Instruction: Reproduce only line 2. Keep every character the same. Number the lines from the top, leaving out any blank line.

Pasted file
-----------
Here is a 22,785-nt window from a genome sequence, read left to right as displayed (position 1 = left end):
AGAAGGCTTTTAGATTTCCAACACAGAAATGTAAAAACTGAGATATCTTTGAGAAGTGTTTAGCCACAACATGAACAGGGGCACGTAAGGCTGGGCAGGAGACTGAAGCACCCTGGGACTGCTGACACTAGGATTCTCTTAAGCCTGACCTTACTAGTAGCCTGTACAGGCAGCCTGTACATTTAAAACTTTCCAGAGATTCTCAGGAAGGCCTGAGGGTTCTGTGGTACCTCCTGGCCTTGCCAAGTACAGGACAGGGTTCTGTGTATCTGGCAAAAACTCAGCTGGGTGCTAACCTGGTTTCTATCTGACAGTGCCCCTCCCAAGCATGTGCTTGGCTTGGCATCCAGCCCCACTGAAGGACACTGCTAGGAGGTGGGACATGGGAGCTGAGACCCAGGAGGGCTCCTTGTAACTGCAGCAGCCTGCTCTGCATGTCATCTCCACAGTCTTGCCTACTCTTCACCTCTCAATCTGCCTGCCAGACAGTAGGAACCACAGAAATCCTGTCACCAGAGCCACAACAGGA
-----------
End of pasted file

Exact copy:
AGAAGGCTTTTAGATTTCCAACACAGAAATGTAAAAACTGAGATATCTTTGAGAAGTGTTTAGCCACAACATGAACAGGGGCACGTAAGGCTGGGCAGGAGACTGAAGCACCCTGGGACTGCTGACACTAGGATTCTCTTAAGCCTGACCTTACTAGTAGCCTGTACAGGCAGCCTGTACATTTAAAACTTTCCAGAGATTCTCAGGAAGGCCTGAGGGTTCTGTGGTACCTCCTGGCCTTGCCAAGTACAGGACAGGGTTCTGTGTATCTGGCAAAAACTCAGCTGGGTGCTAACCTGGTTTCTATCTGACAGTGCCCCTCCCAAGCATGTGCTTGGCTTGGCATCCAGCCCCACTGAAGGACACTGCTAGGAGGTGGGACATGGGAGCTGAGACCCAGGAGGGCTCCTTGTAACTGCAGCAGCCTGCTCTGCATGTCATCTCCACAGTCTTGCCTACTCTTCACCTCTCAATCTGCCTGCCAGACAGTAGGAACCACAGAAATCCTGTCACCAGAGCCACAACAGGA